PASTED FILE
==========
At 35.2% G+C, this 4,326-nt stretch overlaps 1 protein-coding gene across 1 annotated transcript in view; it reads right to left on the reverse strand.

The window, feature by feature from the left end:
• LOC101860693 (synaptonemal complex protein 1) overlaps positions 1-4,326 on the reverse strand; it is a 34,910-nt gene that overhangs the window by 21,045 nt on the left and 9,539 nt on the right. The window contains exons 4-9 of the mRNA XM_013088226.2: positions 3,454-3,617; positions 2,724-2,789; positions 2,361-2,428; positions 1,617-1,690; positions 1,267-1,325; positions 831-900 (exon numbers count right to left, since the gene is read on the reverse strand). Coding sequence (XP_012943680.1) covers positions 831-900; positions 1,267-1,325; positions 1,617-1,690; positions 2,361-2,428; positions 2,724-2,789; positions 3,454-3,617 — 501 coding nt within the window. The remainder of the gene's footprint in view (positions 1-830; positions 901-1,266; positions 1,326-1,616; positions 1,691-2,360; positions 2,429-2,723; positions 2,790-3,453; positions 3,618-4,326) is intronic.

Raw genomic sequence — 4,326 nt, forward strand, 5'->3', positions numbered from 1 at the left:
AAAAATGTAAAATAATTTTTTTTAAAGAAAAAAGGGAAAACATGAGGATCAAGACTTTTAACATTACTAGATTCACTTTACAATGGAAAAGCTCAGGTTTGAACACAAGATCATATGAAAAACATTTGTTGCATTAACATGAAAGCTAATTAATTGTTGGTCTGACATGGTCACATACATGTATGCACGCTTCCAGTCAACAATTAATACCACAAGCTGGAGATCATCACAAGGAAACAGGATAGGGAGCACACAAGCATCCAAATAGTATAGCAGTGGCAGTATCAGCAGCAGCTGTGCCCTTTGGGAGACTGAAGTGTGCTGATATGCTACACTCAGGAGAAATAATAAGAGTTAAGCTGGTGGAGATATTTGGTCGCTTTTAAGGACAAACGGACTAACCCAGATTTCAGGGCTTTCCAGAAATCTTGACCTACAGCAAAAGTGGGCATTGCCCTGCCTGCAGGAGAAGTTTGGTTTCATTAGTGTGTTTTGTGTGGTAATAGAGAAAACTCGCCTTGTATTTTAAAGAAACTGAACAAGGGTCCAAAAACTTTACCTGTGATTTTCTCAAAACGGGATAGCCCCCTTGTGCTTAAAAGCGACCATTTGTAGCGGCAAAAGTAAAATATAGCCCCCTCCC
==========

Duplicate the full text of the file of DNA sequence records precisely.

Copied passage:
At 35.2% G+C, this 4,326-nt stretch overlaps 1 protein-coding gene across 1 annotated transcript in view; it reads right to left on the reverse strand.

The window, feature by feature from the left end:
• LOC101860693 (synaptonemal complex protein 1) overlaps positions 1-4,326 on the reverse strand; it is a 34,910-nt gene that overhangs the window by 21,045 nt on the left and 9,539 nt on the right. The window contains exons 4-9 of the mRNA XM_013088226.2: positions 3,454-3,617; positions 2,724-2,789; positions 2,361-2,428; positions 1,617-1,690; positions 1,267-1,325; positions 831-900 (exon numbers count right to left, since the gene is read on the reverse strand). Coding sequence (XP_012943680.1) covers positions 831-900; positions 1,267-1,325; positions 1,617-1,690; positions 2,361-2,428; positions 2,724-2,789; positions 3,454-3,617 — 501 coding nt within the window. The remainder of the gene's footprint in view (positions 1-830; positions 901-1,266; positions 1,326-1,616; positions 1,691-2,360; positions 2,429-2,723; positions 2,790-3,453; positions 3,618-4,326) is intronic.

Raw genomic sequence — 4,326 nt, forward strand, 5'->3', positions numbered from 1 at the left:
AAAAATGTAAAATAATTTTTTTTAAAGAAAAAAGGGAAAACATGAGGATCAAGACTTTTAACATTACTAGATTCACTTTACAATGGAAAAGCTCAGGTTTGAACACAAGATCATATGAAAAACATTTGTTGCATTAACATGAAAGCTAATTAATTGTTGGTCTGACATGGTCACATACATGTATGCACGCTTCCAGTCAACAATTAATACCACAAGCTGGAGATCATCACAAGGAAACAGGATAGGGAGCACACAAGCATCCAAATAGTATAGCAGTGGCAGTATCAGCAGCAGCTGTGCCCTTTGGGAGACTGAAGTGTGCTGATATGCTACACTCAGGAGAAATAATAAGAGTTAAGCTGGTGGAGATATTTGGTCGCTTTTAAGGACAAACGGACTAACCCAGATTTCAGGGCTTTCCAGAAATCTTGACCTACAGCAAAAGTGGGCATTGCCCTGCCTGCAGGAGAAGTTTGGTTTCATTAGTGTGTTTTGTGTGGTAATAGAGAAAACTCGCCTTGTATTTTAAAGAAACTGAACAAGGGTCCAAAAACTTTACCTGTGATTTTCTCAAAACGGGATAGCCCCCTTGTGCTTAAAAGCGACCATTTGTAGCGGCAAAAGTAAAATATAGCCCCCTCCC